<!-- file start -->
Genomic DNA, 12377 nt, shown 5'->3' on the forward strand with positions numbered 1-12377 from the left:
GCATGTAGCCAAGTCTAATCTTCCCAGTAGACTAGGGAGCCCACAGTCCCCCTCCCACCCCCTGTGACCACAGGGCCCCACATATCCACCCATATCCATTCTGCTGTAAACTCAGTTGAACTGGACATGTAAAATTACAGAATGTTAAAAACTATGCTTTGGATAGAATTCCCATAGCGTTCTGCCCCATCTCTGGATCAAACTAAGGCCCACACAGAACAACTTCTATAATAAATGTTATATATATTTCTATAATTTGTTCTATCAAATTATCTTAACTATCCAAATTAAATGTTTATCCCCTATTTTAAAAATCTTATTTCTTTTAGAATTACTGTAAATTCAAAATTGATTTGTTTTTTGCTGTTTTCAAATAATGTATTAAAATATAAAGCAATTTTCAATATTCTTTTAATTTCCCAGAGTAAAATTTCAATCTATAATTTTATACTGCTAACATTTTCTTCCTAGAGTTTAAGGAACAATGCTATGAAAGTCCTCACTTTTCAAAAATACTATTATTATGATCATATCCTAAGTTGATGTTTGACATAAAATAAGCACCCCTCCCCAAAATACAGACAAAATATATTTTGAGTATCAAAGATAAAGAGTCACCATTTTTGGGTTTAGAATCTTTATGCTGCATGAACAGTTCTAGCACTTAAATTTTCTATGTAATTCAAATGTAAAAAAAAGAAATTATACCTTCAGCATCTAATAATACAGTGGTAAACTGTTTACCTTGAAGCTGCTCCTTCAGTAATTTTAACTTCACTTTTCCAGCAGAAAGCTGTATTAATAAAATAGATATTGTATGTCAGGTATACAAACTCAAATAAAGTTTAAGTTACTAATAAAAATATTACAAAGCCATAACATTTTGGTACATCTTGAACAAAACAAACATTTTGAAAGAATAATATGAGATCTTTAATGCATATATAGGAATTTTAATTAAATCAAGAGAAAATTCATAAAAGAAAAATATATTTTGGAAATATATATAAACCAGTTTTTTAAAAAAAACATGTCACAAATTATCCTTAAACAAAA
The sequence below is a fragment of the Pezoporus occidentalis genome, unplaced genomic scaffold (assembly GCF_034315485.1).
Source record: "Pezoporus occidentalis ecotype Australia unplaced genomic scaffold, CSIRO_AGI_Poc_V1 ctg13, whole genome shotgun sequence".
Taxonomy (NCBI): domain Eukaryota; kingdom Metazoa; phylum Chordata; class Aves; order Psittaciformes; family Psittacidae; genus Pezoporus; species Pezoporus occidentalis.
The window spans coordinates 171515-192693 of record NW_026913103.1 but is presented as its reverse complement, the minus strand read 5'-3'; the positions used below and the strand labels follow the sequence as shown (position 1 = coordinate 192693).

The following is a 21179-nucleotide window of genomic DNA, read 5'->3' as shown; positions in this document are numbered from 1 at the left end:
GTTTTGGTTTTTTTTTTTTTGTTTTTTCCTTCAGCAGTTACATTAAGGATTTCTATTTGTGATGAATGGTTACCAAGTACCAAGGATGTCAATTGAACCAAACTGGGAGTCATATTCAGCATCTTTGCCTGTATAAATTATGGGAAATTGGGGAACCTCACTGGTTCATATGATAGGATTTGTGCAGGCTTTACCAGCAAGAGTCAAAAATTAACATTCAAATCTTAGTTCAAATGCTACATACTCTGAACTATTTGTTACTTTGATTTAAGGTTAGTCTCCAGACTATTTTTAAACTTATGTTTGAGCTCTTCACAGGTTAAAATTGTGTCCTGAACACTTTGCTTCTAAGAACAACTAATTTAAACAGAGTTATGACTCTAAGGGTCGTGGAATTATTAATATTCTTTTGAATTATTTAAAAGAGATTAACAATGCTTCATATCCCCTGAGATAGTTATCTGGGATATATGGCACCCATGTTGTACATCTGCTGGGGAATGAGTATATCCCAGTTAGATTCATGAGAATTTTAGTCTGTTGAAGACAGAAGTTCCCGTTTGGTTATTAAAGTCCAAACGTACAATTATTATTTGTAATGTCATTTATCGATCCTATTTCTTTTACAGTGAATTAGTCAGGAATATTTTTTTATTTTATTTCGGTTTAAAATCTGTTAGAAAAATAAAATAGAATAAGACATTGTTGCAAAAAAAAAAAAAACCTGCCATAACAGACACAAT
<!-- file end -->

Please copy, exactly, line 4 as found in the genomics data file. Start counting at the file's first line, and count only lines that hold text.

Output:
Source record: "Pezoporus occidentalis ecotype Australia unplaced genomic scaffold, CSIRO_AGI_Poc_V1 ctg13, whole genome shotgun sequence".